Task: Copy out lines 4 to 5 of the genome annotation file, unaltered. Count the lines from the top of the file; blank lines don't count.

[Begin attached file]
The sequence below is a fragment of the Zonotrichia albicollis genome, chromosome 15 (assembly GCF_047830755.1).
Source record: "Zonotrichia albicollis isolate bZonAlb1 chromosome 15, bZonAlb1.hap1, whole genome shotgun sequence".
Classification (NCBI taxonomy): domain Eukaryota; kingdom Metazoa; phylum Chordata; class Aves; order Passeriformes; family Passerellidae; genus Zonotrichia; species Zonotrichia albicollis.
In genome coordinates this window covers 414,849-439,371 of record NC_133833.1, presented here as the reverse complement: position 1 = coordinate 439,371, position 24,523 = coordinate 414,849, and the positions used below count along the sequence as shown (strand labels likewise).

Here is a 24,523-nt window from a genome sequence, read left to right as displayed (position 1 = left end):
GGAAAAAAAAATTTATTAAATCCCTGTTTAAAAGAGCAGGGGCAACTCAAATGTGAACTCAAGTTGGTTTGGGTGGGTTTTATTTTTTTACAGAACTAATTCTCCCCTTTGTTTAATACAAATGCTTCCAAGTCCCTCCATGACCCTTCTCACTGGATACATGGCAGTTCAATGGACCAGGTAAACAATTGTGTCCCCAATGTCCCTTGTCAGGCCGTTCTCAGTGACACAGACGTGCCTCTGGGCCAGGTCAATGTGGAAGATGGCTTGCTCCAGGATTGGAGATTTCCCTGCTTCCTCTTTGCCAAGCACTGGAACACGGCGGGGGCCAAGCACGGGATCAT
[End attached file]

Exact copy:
In genome coordinates this window covers 414,849-439,371 of record NC_133833.1, presented here as the reverse complement: position 1 = coordinate 439,371, position 24,523 = coordinate 414,849, and the positions used below count along the sequence as shown (strand labels likewise).

Here is a 24,523-nt window from a genome sequence, read left to right as displayed (position 1 = left end):